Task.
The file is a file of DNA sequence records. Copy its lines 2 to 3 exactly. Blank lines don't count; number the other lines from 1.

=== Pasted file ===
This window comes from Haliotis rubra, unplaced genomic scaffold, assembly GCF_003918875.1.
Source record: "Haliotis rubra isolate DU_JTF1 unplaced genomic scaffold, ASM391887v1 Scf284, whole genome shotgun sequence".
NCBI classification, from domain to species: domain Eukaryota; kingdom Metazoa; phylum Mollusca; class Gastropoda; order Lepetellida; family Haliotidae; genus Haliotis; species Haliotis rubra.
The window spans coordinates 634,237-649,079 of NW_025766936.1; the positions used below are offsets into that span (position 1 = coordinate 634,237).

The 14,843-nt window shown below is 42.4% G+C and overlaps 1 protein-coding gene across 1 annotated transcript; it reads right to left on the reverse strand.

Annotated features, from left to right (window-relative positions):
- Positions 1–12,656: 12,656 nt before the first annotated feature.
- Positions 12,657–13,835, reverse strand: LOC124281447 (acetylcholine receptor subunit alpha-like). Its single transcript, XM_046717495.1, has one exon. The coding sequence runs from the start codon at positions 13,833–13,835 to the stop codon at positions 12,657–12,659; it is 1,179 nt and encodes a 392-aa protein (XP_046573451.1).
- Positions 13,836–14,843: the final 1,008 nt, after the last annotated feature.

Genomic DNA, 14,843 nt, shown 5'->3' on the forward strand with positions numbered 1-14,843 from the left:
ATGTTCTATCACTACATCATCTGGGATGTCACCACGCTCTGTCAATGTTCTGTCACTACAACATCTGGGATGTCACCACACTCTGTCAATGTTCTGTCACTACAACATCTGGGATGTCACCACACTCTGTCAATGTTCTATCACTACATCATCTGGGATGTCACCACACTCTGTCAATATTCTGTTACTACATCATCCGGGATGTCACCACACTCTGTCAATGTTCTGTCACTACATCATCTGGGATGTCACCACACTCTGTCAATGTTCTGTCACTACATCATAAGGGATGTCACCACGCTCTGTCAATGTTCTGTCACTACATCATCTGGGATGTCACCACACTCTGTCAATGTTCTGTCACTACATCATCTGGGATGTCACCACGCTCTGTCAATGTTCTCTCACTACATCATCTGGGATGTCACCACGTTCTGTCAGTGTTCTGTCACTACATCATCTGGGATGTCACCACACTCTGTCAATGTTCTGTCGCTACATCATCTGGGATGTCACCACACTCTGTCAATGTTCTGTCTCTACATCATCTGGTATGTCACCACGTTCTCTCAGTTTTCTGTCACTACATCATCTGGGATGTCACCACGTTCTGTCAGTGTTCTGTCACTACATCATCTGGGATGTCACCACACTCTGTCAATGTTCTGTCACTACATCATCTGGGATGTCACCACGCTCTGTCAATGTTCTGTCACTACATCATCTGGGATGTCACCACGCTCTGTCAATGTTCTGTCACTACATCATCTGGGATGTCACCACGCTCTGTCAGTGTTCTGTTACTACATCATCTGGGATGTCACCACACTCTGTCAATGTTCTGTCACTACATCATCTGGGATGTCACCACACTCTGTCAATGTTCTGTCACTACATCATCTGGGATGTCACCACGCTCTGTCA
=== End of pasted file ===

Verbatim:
Source record: "Haliotis rubra isolate DU_JTF1 unplaced genomic scaffold, ASM391887v1 Scf284, whole genome shotgun sequence".
NCBI classification, from domain to species: domain Eukaryota; kingdom Metazoa; phylum Mollusca; class Gastropoda; order Lepetellida; family Haliotidae; genus Haliotis; species Haliotis rubra.